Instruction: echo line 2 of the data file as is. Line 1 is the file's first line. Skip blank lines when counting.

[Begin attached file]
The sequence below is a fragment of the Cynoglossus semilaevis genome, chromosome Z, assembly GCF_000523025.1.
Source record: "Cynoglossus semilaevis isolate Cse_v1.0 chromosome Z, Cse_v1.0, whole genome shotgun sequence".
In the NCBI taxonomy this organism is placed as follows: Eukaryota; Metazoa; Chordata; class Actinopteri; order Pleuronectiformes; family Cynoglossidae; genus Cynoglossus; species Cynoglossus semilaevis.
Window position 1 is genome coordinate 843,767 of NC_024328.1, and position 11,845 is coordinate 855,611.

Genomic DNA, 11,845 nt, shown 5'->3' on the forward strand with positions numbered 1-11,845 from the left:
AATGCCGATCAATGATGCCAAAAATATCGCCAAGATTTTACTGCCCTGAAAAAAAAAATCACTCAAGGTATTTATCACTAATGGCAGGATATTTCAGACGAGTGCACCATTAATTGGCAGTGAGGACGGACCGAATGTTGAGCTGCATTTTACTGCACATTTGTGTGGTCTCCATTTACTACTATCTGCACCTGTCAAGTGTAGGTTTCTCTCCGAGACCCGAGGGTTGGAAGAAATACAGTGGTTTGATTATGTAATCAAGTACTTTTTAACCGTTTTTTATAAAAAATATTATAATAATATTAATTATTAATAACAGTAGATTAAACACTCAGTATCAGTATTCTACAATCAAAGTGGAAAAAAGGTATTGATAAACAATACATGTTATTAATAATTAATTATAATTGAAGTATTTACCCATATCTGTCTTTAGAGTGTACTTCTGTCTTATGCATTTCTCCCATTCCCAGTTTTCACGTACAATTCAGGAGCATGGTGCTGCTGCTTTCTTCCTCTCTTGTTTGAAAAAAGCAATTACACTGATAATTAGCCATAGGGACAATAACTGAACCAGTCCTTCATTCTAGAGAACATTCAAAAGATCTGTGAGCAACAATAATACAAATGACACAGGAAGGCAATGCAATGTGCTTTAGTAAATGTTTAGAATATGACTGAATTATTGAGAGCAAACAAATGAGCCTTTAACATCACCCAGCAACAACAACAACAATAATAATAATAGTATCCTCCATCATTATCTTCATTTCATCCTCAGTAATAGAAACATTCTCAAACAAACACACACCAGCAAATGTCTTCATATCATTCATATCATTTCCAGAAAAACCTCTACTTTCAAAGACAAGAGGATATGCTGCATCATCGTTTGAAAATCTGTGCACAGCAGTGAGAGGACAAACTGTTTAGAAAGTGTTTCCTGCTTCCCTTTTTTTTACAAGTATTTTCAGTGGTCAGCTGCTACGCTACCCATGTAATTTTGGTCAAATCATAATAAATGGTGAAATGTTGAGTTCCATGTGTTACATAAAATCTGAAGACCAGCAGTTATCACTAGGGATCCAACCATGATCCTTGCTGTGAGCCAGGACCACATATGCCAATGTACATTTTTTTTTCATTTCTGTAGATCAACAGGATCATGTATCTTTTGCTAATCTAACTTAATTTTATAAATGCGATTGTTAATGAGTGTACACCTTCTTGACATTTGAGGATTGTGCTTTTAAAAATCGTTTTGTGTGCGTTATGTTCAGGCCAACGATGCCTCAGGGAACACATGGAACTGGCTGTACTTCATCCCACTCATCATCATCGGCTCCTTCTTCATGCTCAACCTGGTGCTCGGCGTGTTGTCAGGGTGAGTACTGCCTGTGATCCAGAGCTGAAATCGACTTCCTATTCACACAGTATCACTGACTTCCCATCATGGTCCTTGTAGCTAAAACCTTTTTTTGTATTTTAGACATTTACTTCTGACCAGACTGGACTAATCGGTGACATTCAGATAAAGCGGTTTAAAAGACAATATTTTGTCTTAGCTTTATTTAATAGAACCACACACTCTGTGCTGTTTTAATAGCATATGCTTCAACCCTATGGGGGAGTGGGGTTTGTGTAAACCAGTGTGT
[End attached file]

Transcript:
Source record: "Cynoglossus semilaevis isolate Cse_v1.0 chromosome Z, Cse_v1.0, whole genome shotgun sequence".